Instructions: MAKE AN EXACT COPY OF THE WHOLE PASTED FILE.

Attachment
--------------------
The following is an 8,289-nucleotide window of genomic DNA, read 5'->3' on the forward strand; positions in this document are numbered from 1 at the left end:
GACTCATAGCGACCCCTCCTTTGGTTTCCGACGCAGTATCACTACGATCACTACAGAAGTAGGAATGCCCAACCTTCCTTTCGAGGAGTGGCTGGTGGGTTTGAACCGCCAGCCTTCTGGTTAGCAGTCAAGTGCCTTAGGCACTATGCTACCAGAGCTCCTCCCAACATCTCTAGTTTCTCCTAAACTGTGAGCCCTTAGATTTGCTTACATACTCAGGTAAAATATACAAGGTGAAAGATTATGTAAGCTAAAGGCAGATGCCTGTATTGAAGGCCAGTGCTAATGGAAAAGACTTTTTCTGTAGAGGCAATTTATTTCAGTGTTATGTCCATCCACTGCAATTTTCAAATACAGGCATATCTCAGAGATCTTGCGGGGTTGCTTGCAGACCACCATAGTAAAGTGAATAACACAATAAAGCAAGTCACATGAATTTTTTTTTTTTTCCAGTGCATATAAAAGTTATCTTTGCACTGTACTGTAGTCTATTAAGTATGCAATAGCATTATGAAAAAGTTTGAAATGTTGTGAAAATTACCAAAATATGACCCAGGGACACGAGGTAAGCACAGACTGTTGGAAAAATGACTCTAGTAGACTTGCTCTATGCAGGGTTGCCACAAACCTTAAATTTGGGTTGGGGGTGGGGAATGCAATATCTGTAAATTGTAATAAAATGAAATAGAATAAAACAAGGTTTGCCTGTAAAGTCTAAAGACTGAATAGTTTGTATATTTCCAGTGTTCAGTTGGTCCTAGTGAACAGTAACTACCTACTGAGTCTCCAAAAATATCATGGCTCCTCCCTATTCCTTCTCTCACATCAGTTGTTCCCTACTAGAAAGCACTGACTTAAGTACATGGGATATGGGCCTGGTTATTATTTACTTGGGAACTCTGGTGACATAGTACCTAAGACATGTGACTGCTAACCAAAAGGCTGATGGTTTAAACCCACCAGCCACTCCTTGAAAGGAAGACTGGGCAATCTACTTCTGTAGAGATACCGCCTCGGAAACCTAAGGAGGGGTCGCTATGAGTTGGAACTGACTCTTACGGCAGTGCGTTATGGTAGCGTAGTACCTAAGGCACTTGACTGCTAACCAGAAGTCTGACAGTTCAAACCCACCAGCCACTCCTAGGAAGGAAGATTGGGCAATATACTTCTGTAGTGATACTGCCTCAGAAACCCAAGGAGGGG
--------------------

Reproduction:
The following is an 8,289-nucleotide window of genomic DNA, read 5'->3' on the forward strand; positions in this document are numbered from 1 at the left end:
GACTCATAGCGACCCCTCCTTTGGTTTCCGACGCAGTATCACTACGATCACTACAGAAGTAGGAATGCCCAACCTTCCTTTCGAGGAGTGGCTGGTGGGTTTGAACCGCCAGCCTTCTGGTTAGCAGTCAAGTGCCTTAGGCACTATGCTACCAGAGCTCCTCCCAACATCTCTAGTTTCTCCTAAACTGTGAGCCCTTAGATTTGCTTACATACTCAGGTAAAATATACAAGGTGAAAGATTATGTAAGCTAAAGGCAGATGCCTGTATTGAAGGCCAGTGCTAATGGAAAAGACTTTTTCTGTAGAGGCAATTTATTTCAGTGTTATGTCCATCCACTGCAATTTTCAAATACAGGCATATCTCAGAGATCTTGCGGGGTTGCTTGCAGACCACCATAGTAAAGTGAATAACACAATAAAGCAAGTCACATGAATTTTTTTTTTTTTCCAGTGCATATAAAAGTTATCTTTGCACTGTACTGTAGTCTATTAAGTATGCAATAGCATTATGAAAAAGTTTGAAATGTTGTGAAAATTACCAAAATATGACCCAGGGACACGAGGTAAGCACAGACTGTTGGAAAAATGACTCTAGTAGACTTGCTCTATGCAGGGTTGCCACAAACCTTAAATTTGGGTTGGGGGTGGGGAATGCAATATCTGTAAATTGTAATAAAATGAAATAGAATAAAACAAGGTTTGCCTGTAAAGTCTAAAGACTGAATAGTTTGTATATTTCCAGTGTTCAGTTGGTCCTAGTGAACAGTAACTACCTACTGAGTCTCCAAAAATATCATGGCTCCTCCCTATTCCTTCTCTCACATCAGTTGTTCCCTACTAGAAAGCACTGACTTAAGTACATGGGATATGGGCCTGGTTATTATTTACTTGGGAACTCTGGTGACATAGTACCTAAGACATGTGACTGCTAACCAAAAGGCTGATGGTTTAAACCCACCAGCCACTCCTTGAAAGGAAGACTGGGCAATCTACTTCTGTAGAGATACCGCCTCGGAAACCTAAGGAGGGGTCGCTATGAGTTGGAACTGACTCTTACGGCAGTGCGTTATGGTAGCGTAGTACCTAAGGCACTTGACTGCTAACCAGAAGTCTGACAGTTCAAACCCACCAGCCACTCCTAGGAAGGAAGATTGGGCAATATACTTCTGTAGTGATACTGCCTCAGAAACCCAAGGAGGGG